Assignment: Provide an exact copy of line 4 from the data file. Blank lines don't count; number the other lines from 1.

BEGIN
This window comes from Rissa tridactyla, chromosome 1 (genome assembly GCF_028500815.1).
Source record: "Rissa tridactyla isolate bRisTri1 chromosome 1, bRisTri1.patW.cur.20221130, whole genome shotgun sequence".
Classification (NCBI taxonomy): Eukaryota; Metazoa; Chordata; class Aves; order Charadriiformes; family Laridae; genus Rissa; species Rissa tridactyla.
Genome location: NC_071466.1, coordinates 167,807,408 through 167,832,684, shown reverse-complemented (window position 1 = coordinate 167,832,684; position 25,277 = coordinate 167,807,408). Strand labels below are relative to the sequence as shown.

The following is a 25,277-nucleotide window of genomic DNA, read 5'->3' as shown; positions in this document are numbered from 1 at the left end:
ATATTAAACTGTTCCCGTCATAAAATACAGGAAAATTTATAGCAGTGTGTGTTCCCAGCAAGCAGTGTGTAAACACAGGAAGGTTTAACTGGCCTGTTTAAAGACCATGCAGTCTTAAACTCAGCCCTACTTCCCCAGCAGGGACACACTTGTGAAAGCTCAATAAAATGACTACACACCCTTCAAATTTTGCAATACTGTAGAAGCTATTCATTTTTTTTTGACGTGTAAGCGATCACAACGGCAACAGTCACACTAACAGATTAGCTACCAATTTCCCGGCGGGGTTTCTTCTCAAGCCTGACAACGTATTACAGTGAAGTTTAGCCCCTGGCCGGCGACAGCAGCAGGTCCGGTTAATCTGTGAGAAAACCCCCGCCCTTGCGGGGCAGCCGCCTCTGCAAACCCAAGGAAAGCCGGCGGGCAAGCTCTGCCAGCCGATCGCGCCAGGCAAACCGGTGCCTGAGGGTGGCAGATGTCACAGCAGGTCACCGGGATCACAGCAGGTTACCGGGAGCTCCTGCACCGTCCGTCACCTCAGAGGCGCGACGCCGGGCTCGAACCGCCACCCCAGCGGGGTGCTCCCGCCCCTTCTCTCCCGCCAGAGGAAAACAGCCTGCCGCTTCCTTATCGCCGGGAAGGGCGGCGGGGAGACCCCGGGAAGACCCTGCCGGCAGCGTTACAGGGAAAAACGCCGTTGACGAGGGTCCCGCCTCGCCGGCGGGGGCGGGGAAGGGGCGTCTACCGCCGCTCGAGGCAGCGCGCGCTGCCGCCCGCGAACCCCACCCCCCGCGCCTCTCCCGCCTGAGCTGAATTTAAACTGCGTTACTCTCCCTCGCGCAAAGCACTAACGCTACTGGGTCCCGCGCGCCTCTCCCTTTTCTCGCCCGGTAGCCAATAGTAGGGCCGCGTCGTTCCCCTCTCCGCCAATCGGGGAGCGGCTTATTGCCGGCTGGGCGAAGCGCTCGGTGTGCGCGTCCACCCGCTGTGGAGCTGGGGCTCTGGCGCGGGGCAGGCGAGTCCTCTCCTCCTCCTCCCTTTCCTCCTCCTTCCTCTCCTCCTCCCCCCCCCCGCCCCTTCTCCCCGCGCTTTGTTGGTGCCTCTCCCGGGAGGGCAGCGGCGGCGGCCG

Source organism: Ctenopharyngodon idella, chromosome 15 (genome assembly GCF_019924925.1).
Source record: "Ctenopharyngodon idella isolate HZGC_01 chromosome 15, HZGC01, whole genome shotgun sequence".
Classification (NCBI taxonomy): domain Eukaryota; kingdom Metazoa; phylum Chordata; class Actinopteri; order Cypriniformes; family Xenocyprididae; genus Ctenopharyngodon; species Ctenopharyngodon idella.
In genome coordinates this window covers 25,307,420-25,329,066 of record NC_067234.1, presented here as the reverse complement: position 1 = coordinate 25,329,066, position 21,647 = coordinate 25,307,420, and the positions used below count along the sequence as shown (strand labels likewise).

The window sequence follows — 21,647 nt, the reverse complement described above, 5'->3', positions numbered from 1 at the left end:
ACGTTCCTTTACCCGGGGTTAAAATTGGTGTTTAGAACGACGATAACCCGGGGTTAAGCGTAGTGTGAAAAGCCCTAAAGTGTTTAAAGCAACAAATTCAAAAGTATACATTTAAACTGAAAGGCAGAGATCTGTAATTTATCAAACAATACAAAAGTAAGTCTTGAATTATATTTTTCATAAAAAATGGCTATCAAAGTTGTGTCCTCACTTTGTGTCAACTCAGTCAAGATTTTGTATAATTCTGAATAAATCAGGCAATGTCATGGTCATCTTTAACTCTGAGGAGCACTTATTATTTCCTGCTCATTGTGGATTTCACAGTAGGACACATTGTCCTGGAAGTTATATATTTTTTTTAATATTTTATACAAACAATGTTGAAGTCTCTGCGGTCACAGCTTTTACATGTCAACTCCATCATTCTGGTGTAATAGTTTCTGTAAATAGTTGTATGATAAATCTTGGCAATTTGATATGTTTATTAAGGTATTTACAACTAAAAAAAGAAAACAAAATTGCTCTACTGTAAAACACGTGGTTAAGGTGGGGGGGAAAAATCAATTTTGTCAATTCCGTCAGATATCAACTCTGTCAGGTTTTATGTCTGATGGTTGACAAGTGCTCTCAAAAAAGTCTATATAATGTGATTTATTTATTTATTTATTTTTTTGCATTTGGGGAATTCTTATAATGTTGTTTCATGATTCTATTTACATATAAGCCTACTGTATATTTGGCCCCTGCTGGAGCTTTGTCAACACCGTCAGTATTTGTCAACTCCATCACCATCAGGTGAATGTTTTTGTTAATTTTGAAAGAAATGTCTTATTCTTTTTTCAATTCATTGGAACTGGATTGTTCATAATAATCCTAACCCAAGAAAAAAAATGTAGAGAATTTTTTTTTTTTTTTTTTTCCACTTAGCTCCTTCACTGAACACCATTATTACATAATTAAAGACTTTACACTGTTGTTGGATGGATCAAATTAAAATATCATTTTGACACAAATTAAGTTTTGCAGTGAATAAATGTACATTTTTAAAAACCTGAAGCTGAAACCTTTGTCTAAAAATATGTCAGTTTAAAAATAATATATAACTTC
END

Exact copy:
Genome location: NC_071466.1, coordinates 167,807,408 through 167,832,684, shown reverse-complemented (window position 1 = coordinate 167,832,684; position 25,277 = coordinate 167,807,408). Strand labels below are relative to the sequence as shown.